Being committed to exercising for the last 30-something years has allowed me to develop a few ideas on what routines are best for me. Granted, I have overdone it a few times, but, for most of the years when I had my day job I pretty much focused on keeping in reasonable shape, doing primarily body-weight exercises.
I am not sure why, but I just didn’t get into doing heavy bench presses, curls, and squats. Instead my focus over the past 3 decades has been on body-weight exercises - chin-ups, dips, push-ups, sit-ups...
Most gyms are centered around the aerobic exercise machines (bicycles, treadmills, stair steppers...), free-weights and exercise/weight machines - the latter (free-weights and weight machines) being focused on specific muscles with the potential for some pretty strenuous exercise.
Don’t get me wrong, 60 pushups is strenuous - but not in the same way as benching 315 pounds, which brings me closer to the point I want to make with this post.
Earlier I was talking to Derek - one of the young men at the gym (35 years old - when did I start calling 30 year olds “young men”???) - when I found out why I hadn’t seen his work-out bud for a couple of weeks. Derek showed me a picture of Lenny’s shoulder - which featured a fairly comprehensive array of blues and purples. Lenny had been pressing 315 pounds when his shoulder sort of gave way. Ouch, double ouch, OUCH.
A quote comes to mind: “When muscles and joints compete - joints loose”. For all of us aging weekend warriors, with each passing year the competition between joints and muscles becomes more lopsided, with muscles in the ascendency.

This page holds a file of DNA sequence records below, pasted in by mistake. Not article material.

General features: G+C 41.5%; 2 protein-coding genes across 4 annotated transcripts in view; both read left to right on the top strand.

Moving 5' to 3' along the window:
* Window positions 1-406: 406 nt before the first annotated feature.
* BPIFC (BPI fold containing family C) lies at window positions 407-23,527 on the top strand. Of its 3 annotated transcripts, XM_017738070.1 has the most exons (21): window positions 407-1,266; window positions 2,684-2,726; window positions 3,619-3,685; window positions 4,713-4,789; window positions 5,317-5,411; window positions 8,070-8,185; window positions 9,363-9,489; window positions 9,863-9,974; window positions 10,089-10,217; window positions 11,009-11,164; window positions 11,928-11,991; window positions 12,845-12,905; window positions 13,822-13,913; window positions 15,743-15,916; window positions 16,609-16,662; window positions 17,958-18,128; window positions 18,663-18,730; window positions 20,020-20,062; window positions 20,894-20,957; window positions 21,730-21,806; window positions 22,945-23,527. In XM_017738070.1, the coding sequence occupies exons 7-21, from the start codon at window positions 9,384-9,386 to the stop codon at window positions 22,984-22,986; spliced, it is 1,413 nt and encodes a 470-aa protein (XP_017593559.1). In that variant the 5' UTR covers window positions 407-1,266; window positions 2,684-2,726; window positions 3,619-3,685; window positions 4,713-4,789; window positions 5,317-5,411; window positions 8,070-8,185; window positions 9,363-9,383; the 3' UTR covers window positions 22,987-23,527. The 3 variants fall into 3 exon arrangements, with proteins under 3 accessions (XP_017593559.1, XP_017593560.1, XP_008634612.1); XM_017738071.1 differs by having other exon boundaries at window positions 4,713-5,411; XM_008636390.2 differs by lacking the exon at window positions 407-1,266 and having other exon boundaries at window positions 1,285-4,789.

One of the big advantages of maintaining a work-out regimen is you have a pretty good feel for what will make you sore - what it takes to strain your muscles. In my mind, I have to strain enough that once in a while I will have sore muscles - otherwise I am not pushing hard enough to gain strength and stamina. Those who’s goal is significant strength and muscle bulk gain tend to increase weight instead of increasing reps. Which is great for building musculature and looking truly amazing, but not so great if something lets go.
I suspect Lenny will be nursing his shoulder for perhaps 6 months - the doctor told him it could have been worse - for which he has Derek to thank in that Derek caught the weight before Lenny dropped it on his chest.
I plan to discuss my exercise routine more tomorrow - focusing on how I try to incorporate a core and balance element in all of my exercises. For today I want to make a couple of points:
If you aren’t working out now, talk to your doctor to see if they have specific advice on limitations you need to be worried about. Then get a trainer, agree on a set of goals, and develop a routine to achieve those goals.
If you are working out already, GOOD FOR YOU. As you age, consider shifting your strength training from the weight machines and traditional bench press/curls/squats kind of routine toward more body-weight exercises. And, incorporate as much core and balance work as possible. Don’t forget the aerobic component of your routine - another great quote - this one from the book “Younger Next Year”: “Aerobic exercise does more to stop actual death, but strength training makes your life worthwhile.”